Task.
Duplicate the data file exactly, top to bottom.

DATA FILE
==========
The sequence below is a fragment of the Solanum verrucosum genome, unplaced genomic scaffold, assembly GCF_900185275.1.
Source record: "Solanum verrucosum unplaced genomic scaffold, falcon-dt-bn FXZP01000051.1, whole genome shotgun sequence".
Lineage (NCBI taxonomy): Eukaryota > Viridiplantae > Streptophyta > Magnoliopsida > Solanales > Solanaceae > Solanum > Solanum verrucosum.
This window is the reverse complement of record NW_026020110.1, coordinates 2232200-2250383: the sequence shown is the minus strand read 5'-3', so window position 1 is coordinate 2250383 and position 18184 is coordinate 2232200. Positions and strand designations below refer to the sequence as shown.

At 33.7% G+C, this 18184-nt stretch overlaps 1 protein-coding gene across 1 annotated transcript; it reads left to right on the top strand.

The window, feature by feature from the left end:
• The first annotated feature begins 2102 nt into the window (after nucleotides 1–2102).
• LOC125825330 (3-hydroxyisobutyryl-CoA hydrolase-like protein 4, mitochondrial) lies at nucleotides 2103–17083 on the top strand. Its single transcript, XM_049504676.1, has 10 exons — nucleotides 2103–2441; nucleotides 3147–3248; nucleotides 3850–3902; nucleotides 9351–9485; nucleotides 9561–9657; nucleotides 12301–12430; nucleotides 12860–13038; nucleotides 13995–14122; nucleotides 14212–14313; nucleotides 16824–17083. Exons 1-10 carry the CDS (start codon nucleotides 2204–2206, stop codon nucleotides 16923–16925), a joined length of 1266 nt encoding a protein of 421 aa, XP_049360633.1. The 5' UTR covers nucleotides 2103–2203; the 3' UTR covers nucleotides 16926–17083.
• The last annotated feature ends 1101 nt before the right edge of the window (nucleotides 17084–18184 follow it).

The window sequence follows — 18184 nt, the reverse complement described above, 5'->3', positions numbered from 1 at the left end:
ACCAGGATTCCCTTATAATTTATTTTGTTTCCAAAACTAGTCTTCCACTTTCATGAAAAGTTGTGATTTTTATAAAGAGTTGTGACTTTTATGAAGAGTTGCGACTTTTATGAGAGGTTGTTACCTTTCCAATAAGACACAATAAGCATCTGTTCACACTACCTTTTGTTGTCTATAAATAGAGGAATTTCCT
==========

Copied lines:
The sequence below is a fragment of the Solanum verrucosum genome, unplaced genomic scaffold, assembly GCF_900185275.1.
Source record: "Solanum verrucosum unplaced genomic scaffold, falcon-dt-bn FXZP01000051.1, whole genome shotgun sequence".
Lineage (NCBI taxonomy): Eukaryota > Viridiplantae > Streptophyta > Magnoliopsida > Solanales > Solanaceae > Solanum > Solanum verrucosum.
This window is the reverse complement of record NW_026020110.1, coordinates 2232200-2250383: the sequence shown is the minus strand read 5'-3', so window position 1 is coordinate 2250383 and position 18184 is coordinate 2232200. Positions and strand designations below refer to the sequence as shown.

At 33.7% G+C, this 18184-nt stretch overlaps 1 protein-coding gene across 1 annotated transcript; it reads left to right on the top strand.

The window, feature by feature from the left end:
• The first annotated feature begins 2102 nt into the window (after nucleotides 1–2102).
• LOC125825330 (3-hydroxyisobutyryl-CoA hydrolase-like protein 4, mitochondrial) lies at nucleotides 2103–17083 on the top strand. Its single transcript, XM_049504676.1, has 10 exons — nucleotides 2103–2441; nucleotides 3147–3248; nucleotides 3850–3902; nucleotides 9351–9485; nucleotides 9561–9657; nucleotides 12301–12430; nucleotides 12860–13038; nucleotides 13995–14122; nucleotides 14212–14313; nucleotides 16824–17083. Exons 1-10 carry the CDS (start codon nucleotides 2204–2206, stop codon nucleotides 16923–16925), a joined length of 1266 nt encoding a protein of 421 aa, XP_049360633.1. The 5' UTR covers nucleotides 2103–2203; the 3' UTR covers nucleotides 16926–17083.
• The last annotated feature ends 1101 nt before the right edge of the window (nucleotides 17084–18184 follow it).

The window sequence follows — 18184 nt, the reverse complement described above, 5'->3', positions numbered from 1 at the left end:
ACCAGGATTCCCTTATAATTTATTTTGTTTCCAAAACTAGTCTTCCACTTTCATGAAAAGTTGTGATTTTTATAAAGAGTTGTGACTTTTATGAAGAGTTGCGACTTTTATGAGAGGTTGTTACCTTTCCAATAAGACACAATAAGCATCTGTTCACACTACCTTTTGTTGTCTATAAATAGAGGAATTTCCT